Assignment 5: Applying the techniques of illustration and narrative – A day at the Races

…..illustrate a story for a magazine, the cover and several pages.  The cover picture will need some of the techniques of illustration that we have been studying.  So the whole assignment is a ‘narrative picture essay’ and the cover at least, needs to include one or more of ‘evidence of action’, symbols and juxtaposition.  Whilst for some pictures the subject may be the important thing, for the cover picture at least, the image quality needs to be technically good.

One of the hardest things about this was finding a topic which would allow me to incorporate all of the above and could be planned and executed in the time available.  Again I went through the process of brainstorming ideas, only to discard many of them because the timing didn’t work, or I felt they were too simple or too complicated.

I got the chance of a day at Stratford Races and felt this would fit as a suitable topic.   My starting point was to think about the different things that happen at a horse race meeting and the different photo opportunities that would present themselves as well as the pictures I would need to be able to get the story across.  The next stage was to think through some of the technical aspects; what lenses should I take? I settled for an 18-200 and a 70 – 300 telephoto lenses; what shutter speeds would be best, what about ISO?  As it happened it was dull for most of the day so many of the pictures were taken with a high ISO so that I could get a reasonably fast shutter speed.  I hadn’t been to Stratford Racecourse before so although I had made a list of the pictures I wanted and where I would need to stand to get them, such as at the parade ring or at the winning post, I didn’t bargain for the fact that there is a huge screen directly opposite where I stood to see the horses cross the finishing line, or that for much of time I was shooting towards the sun.  I can’t stress how important that planning activity was because although it didn’t all quite work according to plan, I got most of the pictures I needed and certainly understand the areas I’d need to focus on more closely if I were to do this again.  For example,  given the time, I would have gone to a race meeting without my camera as part of the planning process so that I could work out exactly where I needed to be for each shot.  I would also write to the race course in advance to see if I could get access to areas usually closed to the public.  One of the things I did find was that there were photo opportunities that I hadn’t planned for, such as 2 chaps studying the form and an auctioneer taking bids for the winner of as ‘selling race’, you just need to keep your eyes open all the time.  When I first received my TAOP materials and read through the whole course, this assignment terrified me, partly because I’m a little nervous about photography people and partly because some of the ‘illustrative’ photography I’ve seen, might have an interesting story, but the technical skills sometimes seems to be lacking.  I do now have much more respect for photographers who follow this route, it’s not easy but has opened up another avenue  for me to explore further in future.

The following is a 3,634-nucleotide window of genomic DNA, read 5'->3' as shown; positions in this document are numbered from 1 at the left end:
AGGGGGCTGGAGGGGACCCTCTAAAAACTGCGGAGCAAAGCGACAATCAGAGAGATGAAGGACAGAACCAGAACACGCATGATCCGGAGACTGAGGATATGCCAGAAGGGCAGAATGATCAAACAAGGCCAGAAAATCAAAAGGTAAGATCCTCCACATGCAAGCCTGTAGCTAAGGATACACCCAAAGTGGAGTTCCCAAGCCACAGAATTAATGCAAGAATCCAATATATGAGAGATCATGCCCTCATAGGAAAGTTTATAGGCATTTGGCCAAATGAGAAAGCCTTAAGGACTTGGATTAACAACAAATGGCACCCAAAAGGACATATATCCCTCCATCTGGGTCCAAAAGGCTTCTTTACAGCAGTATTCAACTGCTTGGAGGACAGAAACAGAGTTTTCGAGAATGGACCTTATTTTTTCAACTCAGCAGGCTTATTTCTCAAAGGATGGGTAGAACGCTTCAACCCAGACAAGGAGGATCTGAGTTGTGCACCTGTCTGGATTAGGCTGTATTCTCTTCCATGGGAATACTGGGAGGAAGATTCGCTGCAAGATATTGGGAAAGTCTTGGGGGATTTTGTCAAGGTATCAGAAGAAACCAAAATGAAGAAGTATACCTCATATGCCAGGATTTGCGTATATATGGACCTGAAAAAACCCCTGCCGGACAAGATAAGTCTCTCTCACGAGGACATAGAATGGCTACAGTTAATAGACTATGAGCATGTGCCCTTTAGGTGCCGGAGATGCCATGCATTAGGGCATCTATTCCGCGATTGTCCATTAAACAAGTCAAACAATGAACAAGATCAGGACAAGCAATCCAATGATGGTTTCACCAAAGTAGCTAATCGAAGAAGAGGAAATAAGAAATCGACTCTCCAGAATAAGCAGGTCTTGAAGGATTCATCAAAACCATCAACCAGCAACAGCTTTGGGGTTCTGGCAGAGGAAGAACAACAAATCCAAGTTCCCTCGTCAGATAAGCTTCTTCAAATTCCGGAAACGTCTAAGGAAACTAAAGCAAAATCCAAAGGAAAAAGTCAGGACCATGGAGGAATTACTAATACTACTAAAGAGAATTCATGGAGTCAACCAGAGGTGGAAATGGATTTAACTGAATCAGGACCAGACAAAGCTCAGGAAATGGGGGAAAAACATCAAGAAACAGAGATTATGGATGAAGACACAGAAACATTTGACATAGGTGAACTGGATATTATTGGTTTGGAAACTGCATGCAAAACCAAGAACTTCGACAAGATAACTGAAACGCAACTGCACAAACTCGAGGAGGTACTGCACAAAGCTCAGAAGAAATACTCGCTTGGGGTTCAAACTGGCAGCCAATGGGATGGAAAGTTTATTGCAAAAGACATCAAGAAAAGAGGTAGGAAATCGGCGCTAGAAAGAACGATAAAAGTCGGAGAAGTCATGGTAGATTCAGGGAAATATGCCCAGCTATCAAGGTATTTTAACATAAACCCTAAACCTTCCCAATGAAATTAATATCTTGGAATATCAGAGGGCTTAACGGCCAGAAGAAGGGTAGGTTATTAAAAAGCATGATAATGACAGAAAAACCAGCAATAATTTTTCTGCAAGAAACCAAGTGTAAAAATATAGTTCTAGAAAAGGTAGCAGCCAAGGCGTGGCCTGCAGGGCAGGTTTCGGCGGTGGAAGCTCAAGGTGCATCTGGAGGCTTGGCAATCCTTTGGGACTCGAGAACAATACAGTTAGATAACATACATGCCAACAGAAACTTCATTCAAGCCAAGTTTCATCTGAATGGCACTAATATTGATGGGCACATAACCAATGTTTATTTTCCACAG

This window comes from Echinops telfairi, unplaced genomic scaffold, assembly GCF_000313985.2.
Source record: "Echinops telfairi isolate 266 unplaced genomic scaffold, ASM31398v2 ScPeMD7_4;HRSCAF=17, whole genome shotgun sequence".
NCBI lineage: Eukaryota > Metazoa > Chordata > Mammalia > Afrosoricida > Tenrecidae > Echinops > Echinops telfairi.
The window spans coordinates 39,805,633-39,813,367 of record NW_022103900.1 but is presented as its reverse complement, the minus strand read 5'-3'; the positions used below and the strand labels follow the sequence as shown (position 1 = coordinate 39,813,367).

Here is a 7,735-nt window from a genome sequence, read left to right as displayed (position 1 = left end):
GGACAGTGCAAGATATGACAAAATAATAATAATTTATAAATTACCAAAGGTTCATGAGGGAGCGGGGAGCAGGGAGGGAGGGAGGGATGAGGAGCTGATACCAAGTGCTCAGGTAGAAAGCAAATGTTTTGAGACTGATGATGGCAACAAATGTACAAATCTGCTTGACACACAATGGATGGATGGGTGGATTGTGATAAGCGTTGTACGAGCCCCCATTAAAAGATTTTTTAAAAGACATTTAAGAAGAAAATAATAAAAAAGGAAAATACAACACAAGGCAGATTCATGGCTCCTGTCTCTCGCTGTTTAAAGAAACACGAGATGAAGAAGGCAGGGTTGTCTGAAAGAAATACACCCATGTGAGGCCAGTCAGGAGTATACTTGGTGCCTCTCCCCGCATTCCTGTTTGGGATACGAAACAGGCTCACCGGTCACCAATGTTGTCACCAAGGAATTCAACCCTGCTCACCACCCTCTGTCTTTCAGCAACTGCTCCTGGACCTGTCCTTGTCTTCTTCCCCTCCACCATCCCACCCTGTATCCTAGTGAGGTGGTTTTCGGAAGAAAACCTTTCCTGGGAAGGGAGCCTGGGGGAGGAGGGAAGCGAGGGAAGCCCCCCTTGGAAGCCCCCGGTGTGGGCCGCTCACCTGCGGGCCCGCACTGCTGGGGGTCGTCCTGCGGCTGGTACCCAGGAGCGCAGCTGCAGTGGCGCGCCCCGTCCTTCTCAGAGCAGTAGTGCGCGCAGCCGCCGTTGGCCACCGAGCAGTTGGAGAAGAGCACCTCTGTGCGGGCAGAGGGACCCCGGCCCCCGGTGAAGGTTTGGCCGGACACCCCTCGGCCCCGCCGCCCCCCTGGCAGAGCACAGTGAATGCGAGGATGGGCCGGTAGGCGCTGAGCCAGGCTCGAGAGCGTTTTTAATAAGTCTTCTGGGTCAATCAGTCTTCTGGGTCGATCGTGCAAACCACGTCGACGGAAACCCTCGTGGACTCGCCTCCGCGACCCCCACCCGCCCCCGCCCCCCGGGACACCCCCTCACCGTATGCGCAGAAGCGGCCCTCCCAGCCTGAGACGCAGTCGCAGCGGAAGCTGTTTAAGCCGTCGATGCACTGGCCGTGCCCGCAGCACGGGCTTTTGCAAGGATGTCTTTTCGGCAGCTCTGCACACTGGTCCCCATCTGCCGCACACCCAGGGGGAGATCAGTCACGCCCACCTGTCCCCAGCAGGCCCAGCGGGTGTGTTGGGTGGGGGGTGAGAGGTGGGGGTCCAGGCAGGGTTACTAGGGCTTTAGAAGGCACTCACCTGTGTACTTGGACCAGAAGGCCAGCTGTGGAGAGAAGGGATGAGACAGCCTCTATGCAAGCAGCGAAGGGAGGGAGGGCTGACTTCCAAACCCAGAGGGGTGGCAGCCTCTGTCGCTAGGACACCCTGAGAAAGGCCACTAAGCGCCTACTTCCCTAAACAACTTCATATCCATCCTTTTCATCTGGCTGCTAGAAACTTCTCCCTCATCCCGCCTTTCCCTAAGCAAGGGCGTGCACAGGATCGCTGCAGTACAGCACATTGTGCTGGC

Some of the hardest things about this assignment were:

  • planning – although I thought I had worked hard on that, it wasn’t really enough and if I did it again I would definitely make a prior visit to the venue.
  • not  in full control of lighting and where I wanted to stand – again a prior visit may have helped me accommodate that
  • trying to tell the whole story in a dozen or so photographs.  This required me to be quite choosy and I may have to reduce the number even further before submitting for assessment

About Anne Bryson

I live in Gloucestershire with my husband Iain and West Highland Terrier, Isla. I enjoy golf, photography and my grandchildren, not necessarily in that order! Having completed a 10 week digital photography course with the Open University in 2010 and wanting to take photography further, I enrolled on the Open College of the Arts BA (Hons) starting with 'The Art of Photography' which I thoroughly enjoyed. Next came Digital Photographic Practice followed by People and Place. In April 2016 I progressed to level two with Documentary and in June 2018 enrolled on my latest OCA course, Landscape.
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